High single-digit returns are no joke for this bond investor

This unorthodox approach to fixed-income investing – eschewing style, benchmarks and saturated markets – yields both returns and insights.
Glenn Freeman

Livewire Markets

You’d probably laugh if you were told you could earn 9.5% from a portfolio that contains not a single high-growth stock – in fact, no equities at all. But that’s the two-year annualised performance of Fortlake’s Real-Higher Income Fund.

It’s a fixed-income strategy that opened to investors in December 2020 – when Australia was gripped by COVID and a full three months before the first vaccines hit our shores. And the global bond market fell to historic lows in the following couple of years.

Dr Christian Baylis, CIO, Fortlake Asset Management

But in saying that, the Fortlake fund isn’t benchmarked like that. Instead, it targets a return of between 4% and 5% above the prevailing Reserve Bank cash rate. And on that metric, Fortlake Asset Management’s CIO Dr Christian Baylis and his team have knocked it out of the park, returning 6.86% in calendar 2023 so far.

How is this possible?

The fund’s Absolute Return approach is one of several points of difference. And as Baylis explains, it’s intrinsic to how the strategy was constructed.

“In an income-based asset class, you've really got to bring the focus to what you're achieving after inflation. That became one of the overarching themes…to eke out a decent above-inflation return for investors,” says Baylis.

And on that front, Baylis says: “We’re a Puritan in relation to our investment ideology.”

The fund also uses a combination of smart, flexible portfolio construction that’s not restricted to any single type of fixed-income asset. Investments in the fund can include floating-rate notes, fixed-rate bonds, money market securities, inflation-linked securities, and generally anything that sits above equity on the capital structure.

“And if we have to go to the ends of the earth to eke out the right opportunity, we will do that.”

While Baylis acknowledges the fund’s relatively short tenure, it already has two research ratings (which is somewhat rare for such fresh funds).

Only the strongest survive

He also points out that the rollercoaster ride of global markets since the inflation breakout last year has one benefit: it’s shown (to paraphrase Warren Buffet) which fund managers are swimming naked.

“We’ve had a full economic cycle in the space of 24 months. You’ve seen every twist and turn you can think of, going from near-zero inflation to upwards of double-digits across some of he developed economies,” Baylis says.

“For an asset class like ours, which is income-sensitive, that makes it particularly challenging. But it has been good…it creates disparity among managers.”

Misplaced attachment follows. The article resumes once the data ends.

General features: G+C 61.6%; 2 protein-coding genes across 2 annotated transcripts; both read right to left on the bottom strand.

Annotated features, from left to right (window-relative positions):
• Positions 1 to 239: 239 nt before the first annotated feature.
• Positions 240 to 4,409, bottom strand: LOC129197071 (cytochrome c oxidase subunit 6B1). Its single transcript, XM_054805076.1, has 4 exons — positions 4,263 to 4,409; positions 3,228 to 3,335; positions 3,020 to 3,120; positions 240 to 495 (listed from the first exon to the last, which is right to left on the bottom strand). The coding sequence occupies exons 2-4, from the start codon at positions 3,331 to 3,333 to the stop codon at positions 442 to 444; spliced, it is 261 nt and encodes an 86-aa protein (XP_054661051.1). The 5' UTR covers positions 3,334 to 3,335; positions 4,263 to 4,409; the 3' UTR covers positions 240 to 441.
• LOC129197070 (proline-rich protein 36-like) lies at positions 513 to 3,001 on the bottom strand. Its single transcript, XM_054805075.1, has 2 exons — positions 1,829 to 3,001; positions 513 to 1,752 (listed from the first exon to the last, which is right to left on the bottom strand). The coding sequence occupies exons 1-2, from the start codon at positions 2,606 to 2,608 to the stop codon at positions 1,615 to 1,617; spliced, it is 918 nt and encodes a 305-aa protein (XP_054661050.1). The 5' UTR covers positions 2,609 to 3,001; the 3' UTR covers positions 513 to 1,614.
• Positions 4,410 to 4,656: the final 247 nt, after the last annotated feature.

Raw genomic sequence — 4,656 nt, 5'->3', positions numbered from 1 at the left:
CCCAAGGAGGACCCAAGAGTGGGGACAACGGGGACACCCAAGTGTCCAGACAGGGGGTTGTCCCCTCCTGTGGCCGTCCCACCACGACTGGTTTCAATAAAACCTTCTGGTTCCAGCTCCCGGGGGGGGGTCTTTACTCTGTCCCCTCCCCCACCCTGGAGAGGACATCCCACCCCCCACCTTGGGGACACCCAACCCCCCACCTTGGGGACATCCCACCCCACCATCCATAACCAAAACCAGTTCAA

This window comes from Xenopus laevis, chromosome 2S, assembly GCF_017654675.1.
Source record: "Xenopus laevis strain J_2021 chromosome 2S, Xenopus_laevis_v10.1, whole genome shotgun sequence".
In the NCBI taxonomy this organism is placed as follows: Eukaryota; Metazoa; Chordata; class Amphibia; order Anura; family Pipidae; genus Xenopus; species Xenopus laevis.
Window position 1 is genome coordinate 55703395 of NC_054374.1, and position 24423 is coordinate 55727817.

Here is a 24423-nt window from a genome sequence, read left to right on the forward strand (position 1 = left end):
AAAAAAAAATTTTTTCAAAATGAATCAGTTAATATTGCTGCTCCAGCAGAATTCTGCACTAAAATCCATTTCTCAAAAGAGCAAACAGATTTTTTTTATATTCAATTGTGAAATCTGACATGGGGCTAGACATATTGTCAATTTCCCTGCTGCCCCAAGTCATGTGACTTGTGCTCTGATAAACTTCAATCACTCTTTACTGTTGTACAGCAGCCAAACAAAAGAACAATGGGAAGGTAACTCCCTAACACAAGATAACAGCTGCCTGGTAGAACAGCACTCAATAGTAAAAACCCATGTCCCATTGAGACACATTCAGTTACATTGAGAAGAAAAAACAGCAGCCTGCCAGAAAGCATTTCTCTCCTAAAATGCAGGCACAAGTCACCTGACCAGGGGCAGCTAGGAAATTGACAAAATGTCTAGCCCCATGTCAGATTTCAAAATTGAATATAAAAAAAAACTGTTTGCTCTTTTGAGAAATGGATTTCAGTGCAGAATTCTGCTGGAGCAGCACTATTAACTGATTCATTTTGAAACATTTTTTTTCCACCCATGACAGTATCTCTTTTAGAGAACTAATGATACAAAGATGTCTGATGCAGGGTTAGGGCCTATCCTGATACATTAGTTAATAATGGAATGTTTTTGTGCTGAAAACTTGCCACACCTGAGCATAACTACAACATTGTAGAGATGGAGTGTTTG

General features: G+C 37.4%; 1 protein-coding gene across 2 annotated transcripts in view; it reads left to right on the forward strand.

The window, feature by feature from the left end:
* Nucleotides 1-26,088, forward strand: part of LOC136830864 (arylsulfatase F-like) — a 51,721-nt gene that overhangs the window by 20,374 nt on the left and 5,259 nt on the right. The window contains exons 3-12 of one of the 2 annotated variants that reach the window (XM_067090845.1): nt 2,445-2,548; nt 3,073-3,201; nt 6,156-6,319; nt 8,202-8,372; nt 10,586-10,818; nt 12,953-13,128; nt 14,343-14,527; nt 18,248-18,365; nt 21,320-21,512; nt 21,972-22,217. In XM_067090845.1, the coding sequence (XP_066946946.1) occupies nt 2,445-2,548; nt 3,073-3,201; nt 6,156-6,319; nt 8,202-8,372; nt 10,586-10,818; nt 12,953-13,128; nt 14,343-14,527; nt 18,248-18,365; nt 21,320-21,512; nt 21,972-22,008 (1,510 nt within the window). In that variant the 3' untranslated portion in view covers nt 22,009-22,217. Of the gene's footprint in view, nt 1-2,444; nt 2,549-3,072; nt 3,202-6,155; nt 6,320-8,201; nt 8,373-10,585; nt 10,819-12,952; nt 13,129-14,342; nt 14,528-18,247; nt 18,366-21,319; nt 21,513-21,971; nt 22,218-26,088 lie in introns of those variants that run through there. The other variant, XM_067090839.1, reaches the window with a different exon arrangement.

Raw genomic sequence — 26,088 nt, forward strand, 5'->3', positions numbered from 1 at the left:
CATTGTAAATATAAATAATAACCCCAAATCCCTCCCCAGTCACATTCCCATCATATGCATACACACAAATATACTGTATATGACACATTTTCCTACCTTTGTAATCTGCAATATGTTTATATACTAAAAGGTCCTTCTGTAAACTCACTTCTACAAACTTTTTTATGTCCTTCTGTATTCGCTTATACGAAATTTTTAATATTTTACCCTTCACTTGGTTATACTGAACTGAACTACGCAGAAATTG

The appeal of sovereign debt

Referencing this market volatility several times, in the video below you’ll hear what Baylis thinks lies ahead for credit markets and some of the most interesting countries – some well off the beaten track – the fund is invested in.

And does he expect a hard landing for the US? Baylis answers that too, alongside what a neutral interest rate looks like to him and how it’s possible to prosper – not just ride out – from defaults.

This is something Baylis emphasises during our chat – that investors should seek to not only minimise such negative effects but turn them into positives.

“We see really good opportunities in passing the benefits of defaults through to investors. And that actually means you can prosper from defaults. It doesn't mean you have to just avoid it. And that's your way of effectively capturing alpha,” Baylis says.

“Central banks have stepped out of the party. They're letting markets make up their own mind about these prices and these yields. And not only that, but they’re also selling into these markets by not renewing issuance.”

He refers to a paradigm shift in the market, where free markets are now determining the prices and yields of government bonds.

“In government bond markets, what you actually find is that ex-ante risk is being well-priced and we're actually starting to get compensated for holding government bonds,” Baylis says.

“Central banks have stepped out of the party. They're letting markets make up their own mind about these prices and these yields. And not only that, but they’re also selling into these markets by not renewing issuance.”

That’s why his team is going to be more heavily invested in government bonds, particularly those issued in lower-default-risk markets, in the next few years.

For further insights, you can watch a video interview with Fortlake's Dr Christian Baylis by clicking on the link.

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Glenn Freeman
Content Editor
Livewire Markets

Glenn Freeman is a content editor at Livewire Markets. He has almost 20 years’ experience in financial services writing and editing. Glenn’s journalistic experience also spans energy and automotive, in both Australia and abroad – including the...

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